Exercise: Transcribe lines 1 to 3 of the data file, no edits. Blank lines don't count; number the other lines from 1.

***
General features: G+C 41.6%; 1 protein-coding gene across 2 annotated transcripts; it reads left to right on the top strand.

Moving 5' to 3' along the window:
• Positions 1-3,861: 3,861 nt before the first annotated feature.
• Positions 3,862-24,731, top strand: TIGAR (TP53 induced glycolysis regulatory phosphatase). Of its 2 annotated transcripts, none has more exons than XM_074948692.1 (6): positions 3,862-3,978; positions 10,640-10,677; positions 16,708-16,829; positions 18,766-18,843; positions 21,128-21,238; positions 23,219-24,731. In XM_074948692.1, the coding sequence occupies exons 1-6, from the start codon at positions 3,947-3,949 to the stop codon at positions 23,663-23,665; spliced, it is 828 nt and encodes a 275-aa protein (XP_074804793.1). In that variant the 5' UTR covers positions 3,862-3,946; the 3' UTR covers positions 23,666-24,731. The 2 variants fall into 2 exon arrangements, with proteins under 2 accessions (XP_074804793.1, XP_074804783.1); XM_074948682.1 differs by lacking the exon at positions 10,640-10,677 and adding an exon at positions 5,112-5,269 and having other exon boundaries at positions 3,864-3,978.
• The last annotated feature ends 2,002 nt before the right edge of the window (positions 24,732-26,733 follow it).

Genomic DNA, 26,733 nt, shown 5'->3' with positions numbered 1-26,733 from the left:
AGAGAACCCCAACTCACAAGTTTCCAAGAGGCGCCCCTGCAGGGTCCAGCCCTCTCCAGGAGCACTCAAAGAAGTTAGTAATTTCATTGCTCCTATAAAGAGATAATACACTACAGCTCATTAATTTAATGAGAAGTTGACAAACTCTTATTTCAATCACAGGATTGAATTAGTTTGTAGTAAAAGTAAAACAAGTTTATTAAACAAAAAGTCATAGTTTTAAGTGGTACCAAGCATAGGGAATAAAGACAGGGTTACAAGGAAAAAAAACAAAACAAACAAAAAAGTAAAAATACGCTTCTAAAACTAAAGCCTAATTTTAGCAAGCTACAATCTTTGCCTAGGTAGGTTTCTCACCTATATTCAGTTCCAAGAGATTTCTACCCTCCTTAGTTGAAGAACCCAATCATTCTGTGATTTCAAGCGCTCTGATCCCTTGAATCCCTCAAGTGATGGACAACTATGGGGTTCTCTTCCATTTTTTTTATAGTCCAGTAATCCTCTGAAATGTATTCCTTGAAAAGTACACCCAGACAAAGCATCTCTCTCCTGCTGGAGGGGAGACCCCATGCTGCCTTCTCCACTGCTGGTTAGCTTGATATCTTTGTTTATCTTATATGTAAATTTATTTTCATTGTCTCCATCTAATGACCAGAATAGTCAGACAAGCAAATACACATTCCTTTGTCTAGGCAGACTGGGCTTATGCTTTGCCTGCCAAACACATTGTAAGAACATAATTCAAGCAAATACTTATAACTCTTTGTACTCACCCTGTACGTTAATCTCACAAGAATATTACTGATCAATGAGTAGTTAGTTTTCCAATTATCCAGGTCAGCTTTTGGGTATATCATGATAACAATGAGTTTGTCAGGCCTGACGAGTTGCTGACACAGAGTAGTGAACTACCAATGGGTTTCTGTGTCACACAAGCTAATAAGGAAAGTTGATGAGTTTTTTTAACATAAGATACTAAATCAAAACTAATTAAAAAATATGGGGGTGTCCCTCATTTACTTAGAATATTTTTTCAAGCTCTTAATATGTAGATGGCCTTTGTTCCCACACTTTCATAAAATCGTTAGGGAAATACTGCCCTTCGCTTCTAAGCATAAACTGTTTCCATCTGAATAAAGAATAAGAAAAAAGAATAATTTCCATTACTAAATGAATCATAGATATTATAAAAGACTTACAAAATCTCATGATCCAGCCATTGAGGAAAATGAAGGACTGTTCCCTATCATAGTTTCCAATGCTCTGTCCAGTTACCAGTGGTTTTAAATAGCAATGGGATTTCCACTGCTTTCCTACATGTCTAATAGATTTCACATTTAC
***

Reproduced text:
General features: G+C 41.6%; 1 protein-coding gene across 2 annotated transcripts; it reads left to right on the top strand.

Moving 5' to 3' along the window:
• Positions 1-3,861: 3,861 nt before the first annotated feature.